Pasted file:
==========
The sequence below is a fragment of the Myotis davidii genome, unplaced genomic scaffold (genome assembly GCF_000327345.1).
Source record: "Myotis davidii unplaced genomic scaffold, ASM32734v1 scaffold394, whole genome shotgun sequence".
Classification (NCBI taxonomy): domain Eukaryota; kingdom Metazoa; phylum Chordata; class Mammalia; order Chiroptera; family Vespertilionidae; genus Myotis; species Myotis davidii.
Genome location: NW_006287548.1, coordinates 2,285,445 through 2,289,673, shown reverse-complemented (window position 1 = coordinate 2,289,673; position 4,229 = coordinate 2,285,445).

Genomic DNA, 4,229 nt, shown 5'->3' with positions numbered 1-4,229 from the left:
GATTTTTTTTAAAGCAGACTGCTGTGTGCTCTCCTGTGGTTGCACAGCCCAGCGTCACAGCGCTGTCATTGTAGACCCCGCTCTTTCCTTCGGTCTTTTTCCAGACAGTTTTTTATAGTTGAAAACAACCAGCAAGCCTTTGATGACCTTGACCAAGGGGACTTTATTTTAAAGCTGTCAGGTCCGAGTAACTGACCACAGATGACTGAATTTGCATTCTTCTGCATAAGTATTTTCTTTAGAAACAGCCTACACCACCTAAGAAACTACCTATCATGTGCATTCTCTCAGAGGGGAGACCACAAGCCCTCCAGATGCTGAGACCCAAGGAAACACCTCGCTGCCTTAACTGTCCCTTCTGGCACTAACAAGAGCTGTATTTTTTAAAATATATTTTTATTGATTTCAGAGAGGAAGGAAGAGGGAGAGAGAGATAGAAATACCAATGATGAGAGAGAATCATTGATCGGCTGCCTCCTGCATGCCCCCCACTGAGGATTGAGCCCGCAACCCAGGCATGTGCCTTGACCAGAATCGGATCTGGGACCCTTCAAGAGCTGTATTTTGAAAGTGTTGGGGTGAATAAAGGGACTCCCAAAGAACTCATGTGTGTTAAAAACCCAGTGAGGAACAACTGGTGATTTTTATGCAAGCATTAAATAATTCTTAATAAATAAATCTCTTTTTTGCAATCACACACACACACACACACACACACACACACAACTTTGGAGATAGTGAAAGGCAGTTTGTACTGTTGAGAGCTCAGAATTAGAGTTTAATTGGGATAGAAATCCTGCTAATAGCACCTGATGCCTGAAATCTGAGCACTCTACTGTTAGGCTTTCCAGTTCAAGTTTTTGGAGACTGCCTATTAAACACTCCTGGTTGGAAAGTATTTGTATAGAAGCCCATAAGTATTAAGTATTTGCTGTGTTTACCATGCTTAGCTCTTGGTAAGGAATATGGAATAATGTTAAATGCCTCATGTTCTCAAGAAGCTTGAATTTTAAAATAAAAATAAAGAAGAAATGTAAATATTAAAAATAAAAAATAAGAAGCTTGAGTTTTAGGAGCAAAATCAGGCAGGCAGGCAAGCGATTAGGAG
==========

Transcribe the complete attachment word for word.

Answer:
The sequence below is a fragment of the Myotis davidii genome, unplaced genomic scaffold (genome assembly GCF_000327345.1).
Source record: "Myotis davidii unplaced genomic scaffold, ASM32734v1 scaffold394, whole genome shotgun sequence".
Classification (NCBI taxonomy): domain Eukaryota; kingdom Metazoa; phylum Chordata; class Mammalia; order Chiroptera; family Vespertilionidae; genus Myotis; species Myotis davidii.
Genome location: NW_006287548.1, coordinates 2,285,445 through 2,289,673, shown reverse-complemented (window position 1 = coordinate 2,289,673; position 4,229 = coordinate 2,285,445).

Genomic DNA, 4,229 nt, shown 5'->3' with positions numbered 1-4,229 from the left:
GATTTTTTTTAAAGCAGACTGCTGTGTGCTCTCCTGTGGTTGCACAGCCCAGCGTCACAGCGCTGTCATTGTAGACCCCGCTCTTTCCTTCGGTCTTTTTCCAGACAGTTTTTTATAGTTGAAAACAACCAGCAAGCCTTTGATGACCTTGACCAAGGGGACTTTATTTTAAAGCTGTCAGGTCCGAGTAACTGACCACAGATGACTGAATTTGCATTCTTCTGCATAAGTATTTTCTTTAGAAACAGCCTACACCACCTAAGAAACTACCTATCATGTGCATTCTCTCAGAGGGGAGACCACAAGCCCTCCAGATGCTGAGACCCAAGGAAACACCTCGCTGCCTTAACTGTCCCTTCTGGCACTAACAAGAGCTGTATTTTTTAAAATATATTTTTATTGATTTCAGAGAGGAAGGAAGAGGGAGAGAGAGATAGAAATACCAATGATGAGAGAGAATCATTGATCGGCTGCCTCCTGCATGCCCCCCACTGAGGATTGAGCCCGCAACCCAGGCATGTGCCTTGACCAGAATCGGATCTGGGACCCTTCAAGAGCTGTATTTTGAAAGTGTTGGGGTGAATAAAGGGACTCCCAAAGAACTCATGTGTGTTAAAAACCCAGTGAGGAACAACTGGTGATTTTTATGCAAGCATTAAATAATTCTTAATAAATAAATCTCTTTTTTGCAATCACACACACACACACACACACACACACACACAACTTTGGAGATAGTGAAAGGCAGTTTGTACTGTTGAGAGCTCAGAATTAGAGTTTAATTGGGATAGAAATCCTGCTAATAGCACCTGATGCCTGAAATCTGAGCACTCTACTGTTAGGCTTTCCAGTTCAAGTTTTTGGAGACTGCCTATTAAACACTCCTGGTTGGAAAGTATTTGTATAGAAGCCCATAAGTATTAAGTATTTGCTGTGTTTACCATGCTTAGCTCTTGGTAAGGAATATGGAATAATGTTAAATGCCTCATGTTCTCAAGAAGCTTGAATTTTAAAATAAAAATAAAGAAGAAATGTAAATATTAAAAATAAAAAATAAGAAGCTTGAGTTTTAGGAGCAAAATCAGGCAGGCAGGCAAGCGATTAGGAG